There were things that Marshall could not do. Rock-ribbed conservative that he was, he held many views and held to many principles that were well in advance of his time. He believed in the equality of women. He detested slavery. But as a judge bound to the laws of the land, there was not much he could do about either of these convictions in the America of his time. He did make a ruling, in the case of Boyce v. Anderson, which caused violent resentment among his fellow Virginians and slaveholders generally. The case was brought by a Mr. Boyce who had shipped some slaves on a Mississippi steamboat. The boat caught fire and the slaves drowned. He sued on the grounds that his slaves were legally freight, in which case the steamship company was totally liable for the loss, while if the slaves were legally people he could collect damages only by proving negligence. Marshall's opinion held that "a slave has volition and has feelings...He cannot be stowed away as a common package. In the nature of things, and in his character, he resembles a passenger, not a package of goods."
He was also indignant about the fate of the Indian nations who were being dispossessed of their land to make room for the westward movement. The Cherokees in Georgia had done their best to adjust to the new way of life by abandoning the hunting life for agriculture and writing a constitution for themselves based on that of the United States. The State of Georgia was nevertheless determined to get rid of them. Marshall was powerless to intervene, but he did strike a blow by agreeing to take the case of Worcester v. Georgia in 1833. Samuel Worcester was a missionary who was arrested for breaking the law which forbade a white man to live among Indians without a license. In one of this most eloquent decisions Marshall ruled that the Georgia statutes relative to the Indians were "repugnant to the constitution, laws and treaties of the United States," and ordered the release of Worcester.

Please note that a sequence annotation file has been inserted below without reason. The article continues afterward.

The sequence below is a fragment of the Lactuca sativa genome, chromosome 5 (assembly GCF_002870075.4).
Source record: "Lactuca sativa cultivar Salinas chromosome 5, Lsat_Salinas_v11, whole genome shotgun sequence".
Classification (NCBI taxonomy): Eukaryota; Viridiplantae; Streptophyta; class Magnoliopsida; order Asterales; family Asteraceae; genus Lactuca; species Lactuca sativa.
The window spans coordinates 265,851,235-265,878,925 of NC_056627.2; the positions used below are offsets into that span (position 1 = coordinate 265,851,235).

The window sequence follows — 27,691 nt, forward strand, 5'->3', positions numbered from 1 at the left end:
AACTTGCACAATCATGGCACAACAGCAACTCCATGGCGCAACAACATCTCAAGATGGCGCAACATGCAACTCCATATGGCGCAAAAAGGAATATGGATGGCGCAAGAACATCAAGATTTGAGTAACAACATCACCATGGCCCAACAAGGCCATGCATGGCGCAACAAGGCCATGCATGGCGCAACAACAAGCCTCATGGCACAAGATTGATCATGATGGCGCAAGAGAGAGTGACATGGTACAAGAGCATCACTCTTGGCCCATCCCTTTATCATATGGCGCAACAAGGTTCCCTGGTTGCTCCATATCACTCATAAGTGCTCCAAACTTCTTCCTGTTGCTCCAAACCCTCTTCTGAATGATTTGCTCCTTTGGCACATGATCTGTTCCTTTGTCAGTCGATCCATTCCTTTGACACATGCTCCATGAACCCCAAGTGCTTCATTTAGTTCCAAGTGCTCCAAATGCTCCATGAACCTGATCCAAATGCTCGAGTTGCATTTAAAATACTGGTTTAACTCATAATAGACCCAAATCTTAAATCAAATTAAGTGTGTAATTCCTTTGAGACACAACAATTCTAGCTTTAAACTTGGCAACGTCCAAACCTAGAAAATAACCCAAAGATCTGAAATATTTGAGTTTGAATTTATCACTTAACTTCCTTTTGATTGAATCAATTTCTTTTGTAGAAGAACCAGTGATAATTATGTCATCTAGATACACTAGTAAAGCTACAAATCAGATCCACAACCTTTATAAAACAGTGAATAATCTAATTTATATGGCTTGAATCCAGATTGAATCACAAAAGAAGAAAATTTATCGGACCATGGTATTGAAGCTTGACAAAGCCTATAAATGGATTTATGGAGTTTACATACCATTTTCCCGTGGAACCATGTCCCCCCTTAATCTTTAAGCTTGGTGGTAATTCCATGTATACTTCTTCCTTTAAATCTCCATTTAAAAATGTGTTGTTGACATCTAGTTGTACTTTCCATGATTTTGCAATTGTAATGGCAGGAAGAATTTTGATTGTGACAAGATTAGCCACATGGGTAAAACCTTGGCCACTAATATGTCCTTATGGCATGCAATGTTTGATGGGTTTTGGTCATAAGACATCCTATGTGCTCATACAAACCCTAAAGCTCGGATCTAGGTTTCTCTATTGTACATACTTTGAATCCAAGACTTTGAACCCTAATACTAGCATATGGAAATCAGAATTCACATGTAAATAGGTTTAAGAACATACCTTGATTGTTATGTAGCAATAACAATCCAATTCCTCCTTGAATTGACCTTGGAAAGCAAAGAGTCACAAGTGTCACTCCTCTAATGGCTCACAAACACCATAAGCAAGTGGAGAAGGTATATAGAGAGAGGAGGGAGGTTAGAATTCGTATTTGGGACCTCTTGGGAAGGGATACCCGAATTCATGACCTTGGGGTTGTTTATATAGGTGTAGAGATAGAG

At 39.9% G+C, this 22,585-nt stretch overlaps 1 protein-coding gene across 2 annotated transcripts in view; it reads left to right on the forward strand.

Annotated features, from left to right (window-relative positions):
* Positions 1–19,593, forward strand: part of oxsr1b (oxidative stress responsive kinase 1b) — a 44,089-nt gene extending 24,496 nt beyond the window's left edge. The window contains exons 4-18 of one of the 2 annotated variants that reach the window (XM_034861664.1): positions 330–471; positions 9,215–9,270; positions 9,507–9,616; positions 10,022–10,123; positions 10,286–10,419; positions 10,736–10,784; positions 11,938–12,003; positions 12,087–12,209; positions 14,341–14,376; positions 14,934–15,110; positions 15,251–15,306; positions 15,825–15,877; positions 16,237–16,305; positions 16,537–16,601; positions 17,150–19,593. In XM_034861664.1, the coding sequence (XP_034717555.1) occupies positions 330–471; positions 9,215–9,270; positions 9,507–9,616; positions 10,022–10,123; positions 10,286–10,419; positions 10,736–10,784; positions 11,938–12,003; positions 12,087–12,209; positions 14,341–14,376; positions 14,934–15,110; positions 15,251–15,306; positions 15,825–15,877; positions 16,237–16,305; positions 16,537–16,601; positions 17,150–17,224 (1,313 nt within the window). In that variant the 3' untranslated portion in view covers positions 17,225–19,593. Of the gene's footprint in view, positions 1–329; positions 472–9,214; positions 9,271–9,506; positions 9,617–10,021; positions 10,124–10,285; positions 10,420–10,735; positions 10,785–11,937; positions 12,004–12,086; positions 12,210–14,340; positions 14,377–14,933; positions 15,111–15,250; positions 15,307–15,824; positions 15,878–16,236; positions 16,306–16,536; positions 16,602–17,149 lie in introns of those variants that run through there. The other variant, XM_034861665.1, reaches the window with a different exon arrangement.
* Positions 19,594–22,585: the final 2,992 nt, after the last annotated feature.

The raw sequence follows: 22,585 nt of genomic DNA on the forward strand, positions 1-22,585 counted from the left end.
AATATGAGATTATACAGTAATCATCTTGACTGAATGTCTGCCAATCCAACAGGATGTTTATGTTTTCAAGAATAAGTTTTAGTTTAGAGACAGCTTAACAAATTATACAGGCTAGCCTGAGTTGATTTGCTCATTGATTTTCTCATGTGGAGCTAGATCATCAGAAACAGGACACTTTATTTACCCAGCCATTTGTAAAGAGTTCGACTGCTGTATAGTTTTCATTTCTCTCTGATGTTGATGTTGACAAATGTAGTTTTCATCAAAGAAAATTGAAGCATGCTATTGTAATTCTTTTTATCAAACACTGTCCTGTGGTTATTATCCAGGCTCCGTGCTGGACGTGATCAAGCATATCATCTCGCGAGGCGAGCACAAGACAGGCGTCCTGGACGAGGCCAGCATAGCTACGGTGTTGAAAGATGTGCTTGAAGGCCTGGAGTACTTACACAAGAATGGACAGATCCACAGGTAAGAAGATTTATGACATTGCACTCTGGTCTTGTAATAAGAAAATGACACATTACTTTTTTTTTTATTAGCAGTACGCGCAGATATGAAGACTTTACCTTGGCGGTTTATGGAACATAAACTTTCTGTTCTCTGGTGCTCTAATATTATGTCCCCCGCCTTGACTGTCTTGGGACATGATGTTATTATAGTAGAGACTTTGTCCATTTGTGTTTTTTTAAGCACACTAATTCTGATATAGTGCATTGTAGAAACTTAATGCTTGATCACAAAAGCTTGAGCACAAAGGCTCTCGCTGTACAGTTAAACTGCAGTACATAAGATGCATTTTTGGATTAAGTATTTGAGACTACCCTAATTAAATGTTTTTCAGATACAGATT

The state of Georgia simply ignored the order. and President Andrew Jackson is reported to have said, "Well. John Marshall has made his decision, Now led him enforce it." It would be a long time before the American government or the American people as a whole would show much interest in the rights of Indians, and though Georgia eventually backed down to the extent of letting Worcester out of jail, the Cherokees lost all their land and had to embark on their long tragic march a thousand miles to the west.
Jefferson died on July 4 1826 on the 50th anniversary of the booming of the great bell in Philadelphia which had announced the adoption of the Declaration of Independence he had written. Marshall died in Philadelphia two days after the Fourth of July nine years later, and they rang the Liberty bell to mourn his passing. The bell cracked and has never been rung since.
The two men died unreconciled, each fearful of his country's future. Jefferson saw his beloved Union of self-reliant states being "pressed into one consolidated mass" by the decisions of the Marshall court. Marshall, watching the repeated electoral triumphs of the Republicans (who would soon be calling themselves Democrats), found himself yielding "slowly and reluctantly to the conviction that our Constitution cannot last. The Union has been prolonged thus far by miracles. I fear they cannot continue."
The country meanwhile was growing in population and wealth and self-confidence at a rate never before seen anywhere on earth.. And there was no doubt now that it was a nation. When the officials of the state of South Carolina announced in 1832 that they would not obey a tariff act passed by Congress because it was unconstitutional, President Andrew Jackson, who had been elected on a States Rights platform, informed them that once an act of Congress had been certified as constitutional by the Supreme Court, it had to be obeyed, and forcible opposition to it was treason..
Then as now newspaper editors and philosophers were regularly announcing that America had fallen on evil ways and must collapse the day after tomorrow. But the great machine of American government, operating on the lines laid down by Marshall in Marbury v. Madison and by Jefferson in the Louisiana Purchase, has gone lumbering on, and both men share equally in the credit for designing it.
Perhaps a nod of thanks should be saved for the two men who quite unwittingly enabled the machine to be set in motion in 1803, James Marbury and Napoleon Bonaparte.
© 1998 Robert Wernick
Smithsonian Magazine, November 1998